The corona pandemic has brought with it an innovation boost for the churches in many respects. The radical interruption of many previous fields of work and processes forced her to look for new ways of preaching, pastoral care, social welfare and education. "So the pandemic has produced new ideas and offers and accelerated changes - from the Christmas service in front of the church door to the baptismal ceremony in the garden." In some places, however, church attendance has fallen and some volunteers have also withdrawn and ended their commitment.

In the Catholic diocese of Limburg, the exact statistics on developments in 2022 will not be available until next summer. "It is clear, however, that we are losing members and are already feeling this clearly today," said spokesman Stephan Schnell. "Among other things, we feel it because we don't participate in the increase in income and wage taxes." In the past ten years, wage tax has risen sharply, but the associated church tax has only increased marginally. "If we adjust this increase for inflation, we have to say that we have lost a sixth of our purchasing power in the last five years alone." This severely restricts the diocese in many areas today.

The diocese assumes that the effect will intensify in the coming years because the "baby boomers" are retiring and thus paying less tax, including less church tax. At the same time, many young people left the Church. "Our head of finance, Thomas Frings, is certain that this will have a negative impact on the finances of the Limburg diocese like a turbocharger," reports spokesman Schnell. "For the management of the buildings in the diocese, this means that we simply can no longer afford many buildings financially. This is already the case in some cases today."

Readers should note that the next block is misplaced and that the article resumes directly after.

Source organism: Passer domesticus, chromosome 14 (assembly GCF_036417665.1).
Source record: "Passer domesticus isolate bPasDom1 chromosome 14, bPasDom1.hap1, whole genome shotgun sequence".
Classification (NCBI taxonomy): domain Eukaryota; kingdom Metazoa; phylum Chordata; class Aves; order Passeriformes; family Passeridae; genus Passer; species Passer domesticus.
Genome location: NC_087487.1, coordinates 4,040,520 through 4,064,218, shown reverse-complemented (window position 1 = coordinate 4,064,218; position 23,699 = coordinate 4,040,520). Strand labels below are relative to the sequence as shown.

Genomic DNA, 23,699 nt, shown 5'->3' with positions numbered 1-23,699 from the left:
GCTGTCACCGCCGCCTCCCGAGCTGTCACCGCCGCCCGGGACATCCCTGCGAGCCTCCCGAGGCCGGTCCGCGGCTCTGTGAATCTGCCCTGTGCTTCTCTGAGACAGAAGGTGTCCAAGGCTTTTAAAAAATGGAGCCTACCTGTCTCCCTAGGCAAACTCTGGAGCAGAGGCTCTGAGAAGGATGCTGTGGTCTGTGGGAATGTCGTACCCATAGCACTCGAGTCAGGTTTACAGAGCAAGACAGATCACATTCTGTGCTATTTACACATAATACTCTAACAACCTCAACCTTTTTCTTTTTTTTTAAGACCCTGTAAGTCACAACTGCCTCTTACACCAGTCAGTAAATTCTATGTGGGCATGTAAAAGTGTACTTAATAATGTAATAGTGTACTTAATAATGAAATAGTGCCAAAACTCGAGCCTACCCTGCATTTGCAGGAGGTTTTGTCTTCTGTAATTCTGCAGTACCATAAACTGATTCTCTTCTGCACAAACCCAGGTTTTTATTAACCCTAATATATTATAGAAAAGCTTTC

According to the Diocese of Limburg, many parishes have found new formats and ways to reach out to people during the corona pandemic. "We are currently in the process of evaluating and securing what went well and what went less well during the pandemic," explains diocese spokesman Stephan Schnelle. "What is certain is that church attendance has plummeted. We will no longer have the number of services spread out over the year as we did before the pandemic."

The Evangelical Church in Hesse and Nassau (EKHN), with its around 1.4 million believers, is forecasting around 25,000 resignations for the current year, slightly more than in 2021. However, it does not fear any current effects in the coming year. The EKHN has been pursuing a long-term reform process since 2019. A spokesman said that the current expenditure of around 700 million euros would have to be structurally reduced by 140 million euros by 2030. By then, the number of pastoral posts should be reduced from the current 1,200 to 950.

At Christmas, however, the development is likely to be overshadowed by the sight of full churches. "In view of the many crises, people certainly have a longing for encounters, community, for the familiar and an atmospheric service," says Berens. The Limburg diocese spokesman also expected "that the numbers will be high and that we can build on the years before lockdown and the pandemic".